The Overnighters


Documentary / Drama

Rotten Tomatoes Critics - Certified Fresh 97% · 74 reviews
Rotten Tomatoes Audience - Upright 85% · 2.5K ratings
IMDb Rating 7.4/10 10 2553 2.6K


Top cast

932.96 MB
English 2.0
23.976 fps
1 hr 41 min
Seeds 7

Movie Reviews

Reviewed by operaalpha 8 / 10

The Road to Hell is Paved With Good Intentions!

Forget for a moment that this is a documentary and see this wonderful movie. There are amazing and unforgettable characters, heart wrenching situations, plot twists and a surprise ending... Everything you could hope for in a movie, made only more poignant knowing that these aren't actors but real people. Desperation, hope, salvation and damnation are all interwoven and you won't know which will come out on top until the end. I can't remember the last time I saw a documentary that was so engaging. The film centers on Pastor Reinke, who helps the often destitute folks who find their way to his town looking for work, with a place to stay for the night and a bite to eat. We also discover his own demons and limitations. I hope people will ultimately see him in a positive light as I do, for we all fall short of perfection, but director Jesse Moss doesn't push it one way or the other. The film is timely as it forces us to confront many current issues, including the effects of the new energy boom, the lingering effects of job displacement after the great recession, xenophobia, and the ongoing need to help others. See it, you won't be disappointed. It was among my favorites at the Three Rivers Film Festival.

Reviewed by goc6283 9 / 10

A contemporary work on The Midwest, Christain views on helping (thy neighbor,) the oil boom, and sacrifices

FYI: If you wish to review a better review than mine, I highly recommend the LA Times review. Also, as noted by many critics, this is a great film for fans of the Grapes of Wrath, but it is way more than this.

It's the humanizing act of the filmmaker, such as the small talk between the overnighters and especially the scene in the credits. It's the fact that he transforms these faceless people whom the town fears to people that the audience enjoys is what is so astounding. When people disagree with Pastor Reinke's plans, you feel for the overnighters and him. As a respected pastor, it is hard to imagine how quickly the townsfolk are turning against him.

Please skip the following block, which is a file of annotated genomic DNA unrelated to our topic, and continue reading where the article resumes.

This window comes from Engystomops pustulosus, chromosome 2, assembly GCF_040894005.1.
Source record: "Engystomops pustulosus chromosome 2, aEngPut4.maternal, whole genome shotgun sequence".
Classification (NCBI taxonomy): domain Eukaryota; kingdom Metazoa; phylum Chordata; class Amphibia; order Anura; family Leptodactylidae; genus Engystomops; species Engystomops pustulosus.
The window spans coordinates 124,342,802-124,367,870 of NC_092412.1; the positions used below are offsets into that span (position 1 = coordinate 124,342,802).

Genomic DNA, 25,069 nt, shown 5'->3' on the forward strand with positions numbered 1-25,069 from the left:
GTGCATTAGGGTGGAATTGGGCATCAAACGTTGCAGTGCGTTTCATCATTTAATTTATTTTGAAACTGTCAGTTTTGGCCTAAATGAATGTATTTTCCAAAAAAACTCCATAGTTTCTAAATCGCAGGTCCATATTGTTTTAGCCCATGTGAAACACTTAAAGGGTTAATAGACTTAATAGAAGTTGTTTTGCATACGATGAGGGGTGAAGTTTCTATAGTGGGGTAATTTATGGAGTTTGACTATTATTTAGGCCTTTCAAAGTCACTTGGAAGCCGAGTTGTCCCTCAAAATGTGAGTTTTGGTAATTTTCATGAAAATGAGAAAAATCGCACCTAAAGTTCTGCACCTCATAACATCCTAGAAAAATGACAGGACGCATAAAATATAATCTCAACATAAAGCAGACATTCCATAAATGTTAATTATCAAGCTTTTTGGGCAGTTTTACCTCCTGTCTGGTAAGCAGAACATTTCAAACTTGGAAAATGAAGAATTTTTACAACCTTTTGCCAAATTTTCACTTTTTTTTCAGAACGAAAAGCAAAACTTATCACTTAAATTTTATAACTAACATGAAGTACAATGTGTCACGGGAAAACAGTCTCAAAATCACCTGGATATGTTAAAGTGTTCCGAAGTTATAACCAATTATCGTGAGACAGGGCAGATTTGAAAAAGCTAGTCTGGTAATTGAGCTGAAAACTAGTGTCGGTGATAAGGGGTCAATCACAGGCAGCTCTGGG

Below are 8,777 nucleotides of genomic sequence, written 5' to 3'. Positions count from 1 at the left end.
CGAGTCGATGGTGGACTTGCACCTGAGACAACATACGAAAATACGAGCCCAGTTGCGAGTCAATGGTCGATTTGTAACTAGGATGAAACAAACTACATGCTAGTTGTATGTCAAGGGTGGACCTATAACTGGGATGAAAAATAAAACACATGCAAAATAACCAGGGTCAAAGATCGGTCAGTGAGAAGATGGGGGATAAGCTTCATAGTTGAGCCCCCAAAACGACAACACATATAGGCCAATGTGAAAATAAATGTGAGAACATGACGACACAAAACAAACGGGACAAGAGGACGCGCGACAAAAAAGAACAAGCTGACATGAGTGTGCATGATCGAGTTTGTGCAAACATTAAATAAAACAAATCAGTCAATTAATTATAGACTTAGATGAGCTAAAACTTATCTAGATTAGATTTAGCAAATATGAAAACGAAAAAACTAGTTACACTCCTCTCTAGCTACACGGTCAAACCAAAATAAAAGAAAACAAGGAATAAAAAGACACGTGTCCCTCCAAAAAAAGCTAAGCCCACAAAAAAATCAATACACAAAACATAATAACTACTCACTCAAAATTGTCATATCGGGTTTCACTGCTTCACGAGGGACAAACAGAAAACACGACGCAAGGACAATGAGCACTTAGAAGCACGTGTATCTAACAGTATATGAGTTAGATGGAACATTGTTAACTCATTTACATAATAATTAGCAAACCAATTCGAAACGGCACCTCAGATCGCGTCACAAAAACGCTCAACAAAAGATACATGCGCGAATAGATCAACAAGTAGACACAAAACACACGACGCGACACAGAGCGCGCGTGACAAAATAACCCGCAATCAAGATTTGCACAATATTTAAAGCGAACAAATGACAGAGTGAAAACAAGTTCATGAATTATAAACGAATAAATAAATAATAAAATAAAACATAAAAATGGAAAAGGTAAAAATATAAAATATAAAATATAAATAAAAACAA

He tries to make you feel for them as much as the Pastor, even if you are not one who thinks "love thy neighbor" or anything related.

My single complaint is that for a very brief time, the movie moves a bit too slow. But then right afterward, there is a breakneck pace that sets up for the films conclusion, one that you might not like but has to be shown.

Outstanding documentary. 9.4

Reviewed by Sergeant_Tibbs 8 / 10

A tough moral dilemma.

There's little intriguing about The Overnighters' premise. It's director Jesse Moss' execution that makes it much more compelling than it ought to be. Conflict is around every turn, both external and internal, and the documentary is constantly batting back and forth the balance in its moral dilemma. Both sides to its argument are equally strong - the good in helping those in need and the anxiety about the trouble some may bring, and few have already. Either way, it doesn't sit comfortably. Moss has a brilliant energy to the film and although it feels slightly orchestrated, in the way that he captures confrontations at the right time and ferocity without missing any key examples, he has a great taste for cinematic conflict. They really work, and they must feed into some kind of reality at least. What makes it such a rich film is that amongst the chaos, it centres around a character study of Jay Reinke. He's selfless, but narcissistic. While many may find him repelling, he's the dark heart of the film. It's a fascinating piece that's deeply flawed and human, never holding back the ugly side or shoving it in your face. One of the best documentaries of the year.


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